Kanye West Doesn't Want to Bring Back Slavery. He's Trying to Abolish It for Good.
The 13th Amendment outlaws slavery, but not for prison inmates.
this represents good and America becoming whole again. We will no longer outsource to other countries. We build factories here in America and create jobs. We will provide jobs for all who are free from prisons as we abolish the 13th amendment. Message sent with love pic.twitter.com/a15WqI8zgu
— ye (@kanyewest) September 30, 2018
Cue the outrage. This time around, West's critics include Captain America star Chris Evans, Arrested Development actor David Cross, and Matter of Fact anchor Soledad O'Brien. The general sentiment seems to be: Why abolish the amendment that abolished slavery? "Is there making sense of Kanye West's Maddening Slavery Tweet?" blares Esquire's headline. Others, such as singer Lana Del Rey, just couldn't get past the rapper's support for Trump.
But it shouldn't have been hard to discern West's meaning, even if he expressed it in a confusing way. As he later clarified, he doesn't want to kill the whole 13th Amendment—just the passage that still allows involuntary servitude "as punishment for crime whereof the party shall have been duly convicted."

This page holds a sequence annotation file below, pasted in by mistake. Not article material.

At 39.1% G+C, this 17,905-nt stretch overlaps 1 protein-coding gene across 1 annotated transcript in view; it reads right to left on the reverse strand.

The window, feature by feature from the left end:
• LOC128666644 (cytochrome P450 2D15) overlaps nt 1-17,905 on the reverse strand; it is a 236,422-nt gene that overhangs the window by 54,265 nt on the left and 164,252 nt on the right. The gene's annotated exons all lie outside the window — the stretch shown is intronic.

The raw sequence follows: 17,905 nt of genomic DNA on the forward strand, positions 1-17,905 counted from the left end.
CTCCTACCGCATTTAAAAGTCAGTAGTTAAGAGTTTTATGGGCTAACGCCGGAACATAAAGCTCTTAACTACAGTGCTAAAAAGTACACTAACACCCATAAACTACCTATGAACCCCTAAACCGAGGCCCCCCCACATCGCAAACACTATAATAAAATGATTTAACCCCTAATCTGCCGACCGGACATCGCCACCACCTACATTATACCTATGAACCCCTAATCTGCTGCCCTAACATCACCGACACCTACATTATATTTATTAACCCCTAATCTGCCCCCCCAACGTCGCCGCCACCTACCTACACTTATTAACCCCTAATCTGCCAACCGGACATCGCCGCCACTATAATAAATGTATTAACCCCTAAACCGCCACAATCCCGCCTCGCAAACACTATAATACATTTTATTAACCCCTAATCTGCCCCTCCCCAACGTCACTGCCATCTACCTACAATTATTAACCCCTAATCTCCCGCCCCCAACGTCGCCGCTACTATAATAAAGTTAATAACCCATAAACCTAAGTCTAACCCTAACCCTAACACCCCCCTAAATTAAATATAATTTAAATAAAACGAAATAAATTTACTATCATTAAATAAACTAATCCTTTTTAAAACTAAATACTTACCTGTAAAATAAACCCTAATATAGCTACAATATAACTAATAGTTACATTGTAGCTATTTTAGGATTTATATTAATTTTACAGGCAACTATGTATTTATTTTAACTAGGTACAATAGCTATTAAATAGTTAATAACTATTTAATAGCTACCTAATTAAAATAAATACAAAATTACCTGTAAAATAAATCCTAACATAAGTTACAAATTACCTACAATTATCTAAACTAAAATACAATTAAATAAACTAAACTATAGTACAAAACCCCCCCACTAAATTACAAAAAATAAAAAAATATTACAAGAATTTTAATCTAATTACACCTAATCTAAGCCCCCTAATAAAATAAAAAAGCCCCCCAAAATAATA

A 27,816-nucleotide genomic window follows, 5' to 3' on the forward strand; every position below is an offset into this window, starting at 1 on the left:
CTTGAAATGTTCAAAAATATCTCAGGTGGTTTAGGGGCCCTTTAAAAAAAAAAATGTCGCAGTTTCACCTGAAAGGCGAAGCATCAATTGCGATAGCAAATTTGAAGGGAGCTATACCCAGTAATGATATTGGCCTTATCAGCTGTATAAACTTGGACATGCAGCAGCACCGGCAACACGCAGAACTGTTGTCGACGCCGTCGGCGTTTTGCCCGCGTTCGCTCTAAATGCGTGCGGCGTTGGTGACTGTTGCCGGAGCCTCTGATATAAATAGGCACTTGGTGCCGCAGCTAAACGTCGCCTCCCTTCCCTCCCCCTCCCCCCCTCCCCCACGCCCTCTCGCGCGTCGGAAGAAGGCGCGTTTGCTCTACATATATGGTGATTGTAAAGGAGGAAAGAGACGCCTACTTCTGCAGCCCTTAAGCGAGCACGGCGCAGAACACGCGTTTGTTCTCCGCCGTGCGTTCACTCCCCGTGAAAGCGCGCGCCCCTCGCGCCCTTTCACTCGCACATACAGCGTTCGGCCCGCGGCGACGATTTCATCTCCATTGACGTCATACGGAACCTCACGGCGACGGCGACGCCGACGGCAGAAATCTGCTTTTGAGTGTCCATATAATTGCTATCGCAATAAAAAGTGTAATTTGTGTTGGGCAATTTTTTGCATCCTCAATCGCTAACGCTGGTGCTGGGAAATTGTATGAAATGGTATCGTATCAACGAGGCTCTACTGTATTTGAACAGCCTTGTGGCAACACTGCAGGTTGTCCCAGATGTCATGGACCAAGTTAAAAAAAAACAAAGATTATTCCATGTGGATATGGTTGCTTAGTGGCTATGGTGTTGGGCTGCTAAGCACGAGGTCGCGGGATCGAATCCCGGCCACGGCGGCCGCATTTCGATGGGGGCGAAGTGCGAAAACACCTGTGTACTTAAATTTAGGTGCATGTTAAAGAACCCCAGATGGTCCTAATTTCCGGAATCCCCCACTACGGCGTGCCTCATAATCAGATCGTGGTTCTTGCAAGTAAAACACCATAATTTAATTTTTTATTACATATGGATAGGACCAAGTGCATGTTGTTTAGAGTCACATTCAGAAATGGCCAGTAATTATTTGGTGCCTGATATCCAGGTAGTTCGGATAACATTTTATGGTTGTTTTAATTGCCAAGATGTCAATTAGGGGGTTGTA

Without that change, he writes, the amendment allows "slavery in disguise."
In the years after the Civil War, many black convicts were forced to participate in "convict leasing" programs, where their unpaid labor benefitted private companies. Such programs no longer exist, but as Reason's C.J. Ciaramella noted in August, many states still force inmates of all races to work for nothing or close to it. The Marshall Project reports that "the average pay for a prisoner working a job in a state prison facility is 20 cents an hour." In Texas, Georgia, and Arkansas, inmates aren't paid at all for their labor.
When inmates in more than a dozen states went on strike in August, their demands included "an immediate end to prison slavery." Contrary to popular opinion, "the 13th Amendment didn't abolish slavery," Amani Sawari, a spokesperson for the strikes, told Vox at the time. "It wrote slavery into the Constitution."
Kanye West isn't the first rapper to address this. Killer Mike covered the issue in his 2012 song "Reagan":
'Cause free labor is the cornerstone of U.S. economics
'Cause slavery was abolished, unless you are in prison
You think I am bullshitting, then read the 13th Amendment
Involuntary servitude and slavery it prohibits
That's why they giving drug offenders time in double digits.
And in 2016, the Oscar-nominated documentary 13th explored how inmates are punished with forced labor. That said, 13th director Ava DuVernay doesn't seem to be a big fan of West's views on the subject.
It's possible West's red hat served as a red cape that distracted people from what he was saying. The timing also didn't help, as the post came the day after West defended Trump on the Saturday Night Live stage.
If nothing else, West does us a service by reminding us that a person's views do not have to be—and, outside the professional political world, often aren't—a perfect fit with any political party's. It may seem odd on the cable news channels to support Donald Trump and criminal justice reform at the same time, but the world is larger than the cable news channels.